Jan/Feb
2019

Hudda Ibrahim: From Somalia to Minnesota

Written by Anna Matetic
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Ibrahim says in her book, “Somalis who have been resettled in Minnesota often spread the news of Minnesota’s hospitality.” This story of immigration is not a new one nor is it unique: From the cold environment of Scandinavia to the warm climate of Africa, there is a shared experience, regardless of country of origin. Often, it starts with why people decide to leave their homes at all.


COMMON CHALLENGES AMONG REFUGEES

“What all immigrants and refugees have in common,” says Ibrahim, “is that they all fled persecution, poverty or discrimination.” The United States became a refuge because it provided safety, as well as better opportunities for immigrants and their children. All immigrants faced the same challenges and hurdles, whether trying to keep the home country’s culture and language alive at home or learning the English language. “Foreign-born parents and grandparents struggle to learn English,” says Ibrahim.

After the events of September 11, 2001, the Somali community faced a new and unforeseen challenge. Once welcome, the perception toward Muslims changed. “Most Somalis are strict in adherence to their Islamic faith,” she explains. This leads some Americans to associate Somali immigrants with terrorism.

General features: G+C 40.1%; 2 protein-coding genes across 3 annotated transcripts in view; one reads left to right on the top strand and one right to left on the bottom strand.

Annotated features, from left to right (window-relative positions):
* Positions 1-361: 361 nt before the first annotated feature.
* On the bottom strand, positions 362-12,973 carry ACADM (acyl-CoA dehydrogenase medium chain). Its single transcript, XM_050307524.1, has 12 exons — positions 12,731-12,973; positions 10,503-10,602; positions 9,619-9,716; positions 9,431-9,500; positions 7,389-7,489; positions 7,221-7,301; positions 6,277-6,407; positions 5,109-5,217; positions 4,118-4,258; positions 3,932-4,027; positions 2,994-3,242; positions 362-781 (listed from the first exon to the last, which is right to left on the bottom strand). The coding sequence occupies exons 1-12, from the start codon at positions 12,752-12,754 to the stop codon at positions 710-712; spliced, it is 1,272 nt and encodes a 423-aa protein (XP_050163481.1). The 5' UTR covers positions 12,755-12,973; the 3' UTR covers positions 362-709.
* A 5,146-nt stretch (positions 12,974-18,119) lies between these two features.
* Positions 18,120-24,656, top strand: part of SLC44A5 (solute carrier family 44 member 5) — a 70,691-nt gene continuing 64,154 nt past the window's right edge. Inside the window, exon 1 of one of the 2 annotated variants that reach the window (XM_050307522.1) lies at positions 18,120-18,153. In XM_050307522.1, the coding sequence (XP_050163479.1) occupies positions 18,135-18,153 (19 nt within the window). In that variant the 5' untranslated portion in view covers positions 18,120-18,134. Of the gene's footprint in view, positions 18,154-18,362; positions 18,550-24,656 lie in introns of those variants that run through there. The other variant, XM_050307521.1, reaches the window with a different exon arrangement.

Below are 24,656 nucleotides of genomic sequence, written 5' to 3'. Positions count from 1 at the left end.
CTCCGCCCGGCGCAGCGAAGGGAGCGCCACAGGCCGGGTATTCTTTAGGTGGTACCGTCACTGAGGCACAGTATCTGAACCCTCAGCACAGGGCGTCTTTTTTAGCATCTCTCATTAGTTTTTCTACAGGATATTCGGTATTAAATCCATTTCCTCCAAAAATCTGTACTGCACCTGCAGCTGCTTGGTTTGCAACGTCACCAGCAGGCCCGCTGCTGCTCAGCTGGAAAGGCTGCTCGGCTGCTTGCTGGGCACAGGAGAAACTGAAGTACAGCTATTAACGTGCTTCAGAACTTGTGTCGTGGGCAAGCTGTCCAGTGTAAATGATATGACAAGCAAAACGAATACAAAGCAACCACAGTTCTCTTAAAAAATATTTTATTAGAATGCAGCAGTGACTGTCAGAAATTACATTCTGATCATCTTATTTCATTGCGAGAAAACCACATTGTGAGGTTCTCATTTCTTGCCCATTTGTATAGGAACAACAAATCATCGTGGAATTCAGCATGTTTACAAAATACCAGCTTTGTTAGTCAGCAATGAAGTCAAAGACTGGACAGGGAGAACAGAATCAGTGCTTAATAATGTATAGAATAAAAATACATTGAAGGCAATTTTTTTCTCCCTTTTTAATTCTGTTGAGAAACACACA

SOMALIS IN ST. CLOUD 

Ibrahim’s book seeks to educate not just the St. Cloud community, but anyone who is willing to listen, about the positives in the Somali community. The Somali culture values community, hospitality and generosity. “When new Somali refugees arrive from Africa,” she explains, “the Somalis who arrived before them give the new family clothing, furniture, dry goods and utensils.” The same support is seen when members of the community face other circumstances, such as losing their job or illness and hospitalization. “The rest of the community collects money to cover their food and house rent,” says Ibrahim with pride. 

In addition to giving a history of Somalia and immigration to the United States, “From Somalia to Snow” also provides insight into the culture of the Somali household. Ibrahim also discusses the differences in assimilation and integration, which any immigrant household will recognize as a hurdle within the community as the older generations who remember their homeland seek to retain their culture, while younger generations born here don’t feel as connected.

IBRAHIM MENTORS YOUNG WOMEN

In addition to writing and teaching diversity and social justice at St. Cloud Technical and Community College, Ibrahim mentors young women in the Somali community who struggle with cultural differences. “They are young Muslim hijabis (women) who are trying to hold onto their values,” she explains, “but at the same time they want to adapt and acculturate to their new home.” Her goals are to help the younger women with self-confidence and build leadership skills. She also advocates for college education and encourages them on a path after high school.

If there is one thing Ibrahim hopes readers will take away from her book, it is that Somalis are not opposed to integration or American culture. “We embrace American values while holding onto ours,” she says. Just like all immigrants before and after them.

 

 

Anna Matetic is a local writer and business owner. She is also a member of the Steering Committee for Beyond the Yellow Ribbon Southeast Minnesota.

 

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